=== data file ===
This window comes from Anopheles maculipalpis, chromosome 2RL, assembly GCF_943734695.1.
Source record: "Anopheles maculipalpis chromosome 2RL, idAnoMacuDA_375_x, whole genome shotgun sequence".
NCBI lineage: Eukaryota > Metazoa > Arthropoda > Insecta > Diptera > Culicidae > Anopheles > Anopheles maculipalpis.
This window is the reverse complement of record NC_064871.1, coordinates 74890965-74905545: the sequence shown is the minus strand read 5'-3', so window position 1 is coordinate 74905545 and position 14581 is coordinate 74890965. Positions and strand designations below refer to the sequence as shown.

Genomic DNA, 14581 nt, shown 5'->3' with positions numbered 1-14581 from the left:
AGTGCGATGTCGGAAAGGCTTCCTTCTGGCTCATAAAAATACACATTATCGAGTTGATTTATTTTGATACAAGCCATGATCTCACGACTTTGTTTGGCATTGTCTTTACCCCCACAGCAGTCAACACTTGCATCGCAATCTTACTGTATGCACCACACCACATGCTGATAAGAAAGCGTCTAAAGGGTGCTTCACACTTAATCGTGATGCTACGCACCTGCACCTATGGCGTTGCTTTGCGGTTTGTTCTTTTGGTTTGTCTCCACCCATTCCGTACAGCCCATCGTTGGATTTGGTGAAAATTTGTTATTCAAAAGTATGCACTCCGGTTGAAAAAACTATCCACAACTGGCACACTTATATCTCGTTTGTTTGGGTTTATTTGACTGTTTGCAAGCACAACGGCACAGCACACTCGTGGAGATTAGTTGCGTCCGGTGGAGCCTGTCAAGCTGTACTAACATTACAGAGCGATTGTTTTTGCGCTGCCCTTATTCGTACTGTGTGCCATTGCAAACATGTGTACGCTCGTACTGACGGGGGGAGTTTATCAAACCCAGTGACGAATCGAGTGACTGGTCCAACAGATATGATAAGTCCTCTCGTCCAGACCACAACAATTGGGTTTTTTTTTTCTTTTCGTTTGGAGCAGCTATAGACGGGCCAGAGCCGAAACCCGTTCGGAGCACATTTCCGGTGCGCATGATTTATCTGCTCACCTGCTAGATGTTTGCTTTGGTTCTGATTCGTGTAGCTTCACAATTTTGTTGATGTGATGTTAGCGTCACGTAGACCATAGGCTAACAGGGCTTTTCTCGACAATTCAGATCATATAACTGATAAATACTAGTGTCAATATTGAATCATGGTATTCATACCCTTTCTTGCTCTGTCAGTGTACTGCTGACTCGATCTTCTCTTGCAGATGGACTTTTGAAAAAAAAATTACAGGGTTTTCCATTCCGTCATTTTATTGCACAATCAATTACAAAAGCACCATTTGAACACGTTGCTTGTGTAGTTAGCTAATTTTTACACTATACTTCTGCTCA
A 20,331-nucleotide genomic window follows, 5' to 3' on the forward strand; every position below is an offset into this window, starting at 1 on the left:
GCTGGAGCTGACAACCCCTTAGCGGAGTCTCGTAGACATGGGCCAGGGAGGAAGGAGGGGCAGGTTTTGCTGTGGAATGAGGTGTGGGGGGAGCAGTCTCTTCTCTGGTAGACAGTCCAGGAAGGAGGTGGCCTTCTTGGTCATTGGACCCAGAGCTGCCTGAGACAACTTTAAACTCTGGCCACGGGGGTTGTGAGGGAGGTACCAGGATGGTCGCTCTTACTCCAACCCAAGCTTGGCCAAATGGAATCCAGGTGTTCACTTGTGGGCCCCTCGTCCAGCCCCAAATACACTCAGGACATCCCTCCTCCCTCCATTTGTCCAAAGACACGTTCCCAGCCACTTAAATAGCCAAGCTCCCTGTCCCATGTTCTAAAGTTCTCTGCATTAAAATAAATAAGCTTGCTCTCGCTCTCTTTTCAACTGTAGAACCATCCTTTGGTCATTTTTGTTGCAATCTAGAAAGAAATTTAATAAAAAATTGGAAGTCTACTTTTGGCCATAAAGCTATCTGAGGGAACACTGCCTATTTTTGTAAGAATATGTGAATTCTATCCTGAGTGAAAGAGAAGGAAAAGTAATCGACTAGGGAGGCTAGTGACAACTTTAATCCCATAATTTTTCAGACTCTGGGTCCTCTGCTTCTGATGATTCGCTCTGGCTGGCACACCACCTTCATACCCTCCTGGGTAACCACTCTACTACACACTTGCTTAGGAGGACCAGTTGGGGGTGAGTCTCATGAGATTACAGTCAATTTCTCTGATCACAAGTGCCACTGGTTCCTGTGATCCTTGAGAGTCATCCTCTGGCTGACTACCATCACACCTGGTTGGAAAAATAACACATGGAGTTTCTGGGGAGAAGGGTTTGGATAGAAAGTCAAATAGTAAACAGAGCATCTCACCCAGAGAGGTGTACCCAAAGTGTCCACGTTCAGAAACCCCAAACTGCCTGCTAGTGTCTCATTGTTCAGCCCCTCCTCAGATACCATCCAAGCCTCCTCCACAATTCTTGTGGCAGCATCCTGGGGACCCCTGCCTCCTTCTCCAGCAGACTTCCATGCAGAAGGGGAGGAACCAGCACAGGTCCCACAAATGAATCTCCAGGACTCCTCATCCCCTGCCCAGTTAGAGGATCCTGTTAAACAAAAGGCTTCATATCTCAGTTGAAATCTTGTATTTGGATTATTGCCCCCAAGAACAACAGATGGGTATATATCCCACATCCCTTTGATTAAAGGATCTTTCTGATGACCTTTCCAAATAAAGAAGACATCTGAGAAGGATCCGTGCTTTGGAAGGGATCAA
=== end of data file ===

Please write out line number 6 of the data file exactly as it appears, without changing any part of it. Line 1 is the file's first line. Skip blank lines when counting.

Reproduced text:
AGTGCGATGTCGGAAAGGCTTCCTTCTGGCTCATAAAAATACACATTATCGAGTTGATTTATTTTGATACAAGCCATGATCTCACGACTTTGTTTGGCATTGTCTTTACCCCCACAGCAGTCAACACTTGCATCGCAATCTTACTGTATGCACCACACCACATGCTGATAAGAAAGCGTCTAAAGGGTGCTTCACACTTAATCGTGATGCTACGCACCTGCACCTATGGCGTTGCTTTGCGGTTTGTTCTTTTGGTTTGTCTCCACCCATTCCGTACAGCCCATCGTTGGATTTGGTGAAAATTTGTTATTCAAAAGTATGCACTCCGGTTGAAAAAACTATCCACAACTGGCACACTTATATCTCGTTTGTTTGGGTTTATTTGACTGTTTGCAAGCACAACGGCACAGCACACTCGTGGAGATTAGTTGCGTCCGGTGGAGCCTGTCAAGCTGTACTAACATTACAGAGCGATTGTTTTTGCGCTGCCCTTATTCGTACTGTGTGCCATTGCAAACATGTGTACGCTCGTACTGACGGGGGGAGTTTATCAAACCCAGTGACGAATCGAGTGACTGGTCCAACAGATATGATAAGTCCTCTCGTCCAGACCACAACAATTGGGTTTTTTTTTTCTTTTCGTTTGGAGCAGCTATAGACGGGCCAGAGCCGAAACCCGTTCGGAGCACATTTCCGGTGCGCATGATTTATCTGCTCACCTGCTAGATGTTTGCTTTGGTTCTGATTCGTGTAGCTTCACAATTTTGTTGATGTGATGTTAGCGTCACGTAGACCATAGGCTAACAGGGCTTTTCTCGACAATTCAGATCATATAACTGATAAATACTAGTGTCAATATTGAATCATGGTATTCATACCCTTTCTTGCTCTGTCAGTGTACTGCTGACTCGATCTTCTCTTGCAGATGGACTTTTGAAAAAAAAATTACAGGGTTTTCCATTCCGTCATTTTATTGCACAATCAATTACAAAAGCACCATTTGAACACGTTGCTTGTGTAGTTAGCTAATTTTTACACTATACTTCTGCTCA